Though much of the collection was irreplaceable, some varieties for which seeds were also held abroad have been shipped back for propagation in Afghanistan. One hope is that researchers can use these seeds to develop improved varieties of fruit trees and revive the country’s horticulture. In pre-Taliban days, fruits and nuts were a major crop, accounting for up to half of Afghanistan’s exports, but many orchards have since been chopped down for firewood or have died for want of irrigation.

The biggest export hope is almonds. Afghanistan used to be the world centre for almonds, with more than 60 native varieties. Fortunately, samples of all of them have been stored in seed banks round the world, and now the smart-aiders want almonds, along with saffron, cumin and other crops, to replace opium poppies in a rural economy that is becoming increasingly dependent on the global drugs trade. This could be hard, researchers privately admit. The poppy is well adapted to Afghan fields, and a hectare of poppies earns farmers eight times as much as a hectare of wheat. It is especially attractive to returning refugee farmers who need to raise capital quickly to buy livestock. But if, as the US government is suggesting, a scorched-earth policy is implemented this year to rid the country of poppies, then the farmers will be in desperate need of a new cash crop.

In the Palestinian territories, decades of conflict have left a legacy of a different kind. The hills of the West Bank look like a parched wilderness, populated mainly by goats and overlooked by Israeli settlements. But closer inspection reveals that they are the home to an estimated 2500 plant species, many of them closely related to some of the world’s key food crops. They include several of the wild grasses of the genus Triticum that early farmers turned into wheat more than 10,000 years ago.

Following nearly 40 years of occupation by Israeli forces, modern developments in farming, such as irrigation and commercialised seed production, have been stalled. Plant breeders are anxious to help Palestinian farmers modernise, but they also realise that the occupation has turned the hills into a time capsule where grasses that have disappeared elsewhere may still be found. Collectors are right now combing the hills looking for grasses with unique attributes, such as genes for drought-tolerance. “The hills are a treasure trove, but we have to find the grasses before everything is lost,” says Jan Valkoun, head of ICARDA’s genetic resources unit. In Iraq, too, plant collectors are keen to explore long-neglected areas. “Nobody has been to northern Iraq for about 25 years. It’s a real priority for us,” Valkoun says. ICARDA’s researchers plan to go to northern Iraq this year to search for the many varieties of wild wheat believed to have survived in remote valleys.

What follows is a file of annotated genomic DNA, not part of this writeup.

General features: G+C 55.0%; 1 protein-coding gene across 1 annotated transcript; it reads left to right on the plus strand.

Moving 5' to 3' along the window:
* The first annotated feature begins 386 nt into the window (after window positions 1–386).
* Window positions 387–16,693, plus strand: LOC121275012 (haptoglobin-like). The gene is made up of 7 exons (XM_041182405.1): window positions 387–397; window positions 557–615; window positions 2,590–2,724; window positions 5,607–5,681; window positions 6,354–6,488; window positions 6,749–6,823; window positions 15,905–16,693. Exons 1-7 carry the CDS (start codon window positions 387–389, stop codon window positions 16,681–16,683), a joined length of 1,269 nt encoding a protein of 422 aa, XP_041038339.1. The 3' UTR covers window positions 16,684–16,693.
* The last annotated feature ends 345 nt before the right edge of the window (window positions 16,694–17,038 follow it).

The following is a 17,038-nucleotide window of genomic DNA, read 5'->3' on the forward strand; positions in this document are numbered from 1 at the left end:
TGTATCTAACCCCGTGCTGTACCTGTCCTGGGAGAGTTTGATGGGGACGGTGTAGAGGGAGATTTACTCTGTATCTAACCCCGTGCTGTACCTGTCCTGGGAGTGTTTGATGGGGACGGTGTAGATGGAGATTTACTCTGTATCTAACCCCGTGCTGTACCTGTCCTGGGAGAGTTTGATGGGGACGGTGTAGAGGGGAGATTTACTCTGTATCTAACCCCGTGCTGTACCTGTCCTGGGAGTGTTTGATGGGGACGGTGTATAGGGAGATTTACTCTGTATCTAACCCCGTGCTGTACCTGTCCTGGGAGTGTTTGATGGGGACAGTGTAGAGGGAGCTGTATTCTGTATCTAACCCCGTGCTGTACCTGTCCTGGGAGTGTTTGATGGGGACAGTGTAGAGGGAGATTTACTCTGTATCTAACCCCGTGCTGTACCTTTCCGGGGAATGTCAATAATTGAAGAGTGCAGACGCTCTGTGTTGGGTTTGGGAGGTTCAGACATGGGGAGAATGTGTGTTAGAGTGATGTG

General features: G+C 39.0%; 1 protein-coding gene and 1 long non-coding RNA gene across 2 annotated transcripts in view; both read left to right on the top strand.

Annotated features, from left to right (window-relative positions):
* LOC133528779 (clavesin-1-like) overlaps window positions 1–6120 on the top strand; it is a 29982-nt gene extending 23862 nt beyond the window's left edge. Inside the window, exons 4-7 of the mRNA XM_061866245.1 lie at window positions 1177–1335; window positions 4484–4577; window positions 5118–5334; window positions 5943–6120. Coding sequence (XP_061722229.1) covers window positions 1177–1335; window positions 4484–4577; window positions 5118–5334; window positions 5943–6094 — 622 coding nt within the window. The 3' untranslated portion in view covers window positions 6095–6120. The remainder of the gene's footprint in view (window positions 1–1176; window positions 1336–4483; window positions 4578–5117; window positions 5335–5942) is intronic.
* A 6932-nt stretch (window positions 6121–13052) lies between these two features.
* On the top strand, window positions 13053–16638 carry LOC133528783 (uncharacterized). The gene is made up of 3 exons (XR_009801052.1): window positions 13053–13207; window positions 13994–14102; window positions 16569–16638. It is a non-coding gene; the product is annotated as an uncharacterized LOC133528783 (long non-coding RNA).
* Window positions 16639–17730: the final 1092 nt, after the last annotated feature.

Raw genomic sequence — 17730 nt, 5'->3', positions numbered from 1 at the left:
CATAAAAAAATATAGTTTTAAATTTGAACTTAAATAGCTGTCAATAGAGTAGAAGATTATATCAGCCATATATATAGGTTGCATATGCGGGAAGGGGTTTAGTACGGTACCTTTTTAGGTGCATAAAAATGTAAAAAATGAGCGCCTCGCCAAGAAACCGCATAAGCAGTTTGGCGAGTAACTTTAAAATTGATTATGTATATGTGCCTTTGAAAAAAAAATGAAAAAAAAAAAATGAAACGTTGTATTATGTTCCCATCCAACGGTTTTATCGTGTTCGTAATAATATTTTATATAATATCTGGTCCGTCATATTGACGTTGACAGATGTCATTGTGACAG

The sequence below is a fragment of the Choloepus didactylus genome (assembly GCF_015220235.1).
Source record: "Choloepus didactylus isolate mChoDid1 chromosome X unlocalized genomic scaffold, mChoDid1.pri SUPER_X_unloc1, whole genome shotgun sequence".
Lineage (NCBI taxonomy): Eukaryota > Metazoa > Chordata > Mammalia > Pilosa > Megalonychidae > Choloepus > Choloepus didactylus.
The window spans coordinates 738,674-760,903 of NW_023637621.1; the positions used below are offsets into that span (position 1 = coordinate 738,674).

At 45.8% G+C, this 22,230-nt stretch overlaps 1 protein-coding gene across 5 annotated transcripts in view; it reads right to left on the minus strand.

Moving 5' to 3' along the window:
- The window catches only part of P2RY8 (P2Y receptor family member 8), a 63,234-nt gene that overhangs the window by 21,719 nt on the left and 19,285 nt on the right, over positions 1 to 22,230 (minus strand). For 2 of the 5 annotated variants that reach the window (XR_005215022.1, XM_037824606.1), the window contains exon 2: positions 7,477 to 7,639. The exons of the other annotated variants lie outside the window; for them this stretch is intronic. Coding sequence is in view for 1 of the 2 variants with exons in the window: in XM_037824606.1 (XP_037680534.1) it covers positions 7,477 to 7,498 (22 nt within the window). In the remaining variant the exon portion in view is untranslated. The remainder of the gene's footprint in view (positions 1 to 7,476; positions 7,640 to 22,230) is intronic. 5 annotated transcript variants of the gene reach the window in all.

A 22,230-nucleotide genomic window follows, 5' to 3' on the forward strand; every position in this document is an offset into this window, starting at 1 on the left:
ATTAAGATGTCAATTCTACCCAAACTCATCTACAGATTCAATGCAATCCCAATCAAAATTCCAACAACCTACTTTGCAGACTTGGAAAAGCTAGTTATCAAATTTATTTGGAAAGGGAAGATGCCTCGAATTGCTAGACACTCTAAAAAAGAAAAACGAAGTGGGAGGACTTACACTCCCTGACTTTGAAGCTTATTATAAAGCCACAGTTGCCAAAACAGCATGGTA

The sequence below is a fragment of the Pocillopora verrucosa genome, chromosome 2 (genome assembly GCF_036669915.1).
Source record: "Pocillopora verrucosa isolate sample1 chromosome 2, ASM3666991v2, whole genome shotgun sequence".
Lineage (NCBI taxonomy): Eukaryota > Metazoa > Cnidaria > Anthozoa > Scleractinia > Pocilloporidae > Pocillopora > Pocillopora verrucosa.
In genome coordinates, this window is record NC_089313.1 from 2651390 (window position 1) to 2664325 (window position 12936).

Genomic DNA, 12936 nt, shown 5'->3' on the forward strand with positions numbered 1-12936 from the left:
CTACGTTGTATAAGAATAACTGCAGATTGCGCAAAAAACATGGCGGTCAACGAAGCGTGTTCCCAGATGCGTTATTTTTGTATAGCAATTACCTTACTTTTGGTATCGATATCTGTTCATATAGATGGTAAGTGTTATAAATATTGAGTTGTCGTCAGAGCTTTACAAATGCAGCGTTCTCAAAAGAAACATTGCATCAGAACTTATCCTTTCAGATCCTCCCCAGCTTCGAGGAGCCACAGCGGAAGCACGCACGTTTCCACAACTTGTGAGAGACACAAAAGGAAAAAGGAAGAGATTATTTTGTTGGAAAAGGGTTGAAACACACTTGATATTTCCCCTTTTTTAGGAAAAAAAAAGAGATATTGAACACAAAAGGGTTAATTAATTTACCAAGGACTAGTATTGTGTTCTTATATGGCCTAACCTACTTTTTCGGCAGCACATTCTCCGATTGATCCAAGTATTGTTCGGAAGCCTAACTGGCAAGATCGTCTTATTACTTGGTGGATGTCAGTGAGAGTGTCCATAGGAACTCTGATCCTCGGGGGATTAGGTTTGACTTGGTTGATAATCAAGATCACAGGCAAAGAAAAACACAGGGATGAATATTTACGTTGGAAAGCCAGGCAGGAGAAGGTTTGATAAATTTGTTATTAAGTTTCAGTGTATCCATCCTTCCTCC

If recent history is anything to go by, the pickings from such areas could be rich. Oat farmers round the world are still benefiting from genes found in a disease-resistant wild oat discovered in the West Bank in the 1960s. More recently, Salvatore Ceccarelli of ICARDA produced an exceptionally drought-tolerant barley by crossing a traditional variety with a drought-tolerant ancestor found in the West Bank. The new variety produced half a tonne of grain on a farmer’s field in Syria during one of the driest years on record in the region. “To poor farmers in this zone, harvesting 500 kilos meant not being forced to sell off the family’s livestock or leaving farming altogether,” Ceccarelli says. And in a world suffering ever more intense droughts, the benefits of such a breakthrough could extend far and wide.

Ironically, the development of high-yielding “green revolution” varieties of staple crops has only increased the importance of ancient varieties, the plant breeders say. The new varieties continually need new genes to maintain their vigour, fight off evolving pests and respond to changing climate. Those genes may be stored in seed banks, growing in forgotten fields or scattered among the fast-disappearing wild grasses from which farmers’ varieties were themselves first bred.

From East Timor to Eritrea, Angola and Sierra Leone, smart-aiders have helped put agricultural systems back on their feet after conflicts. “Restoring agriculture is usually the first step in creating economic growth and laying the foundations for durable peace,” says the CGIAR chairman Ian Johnson.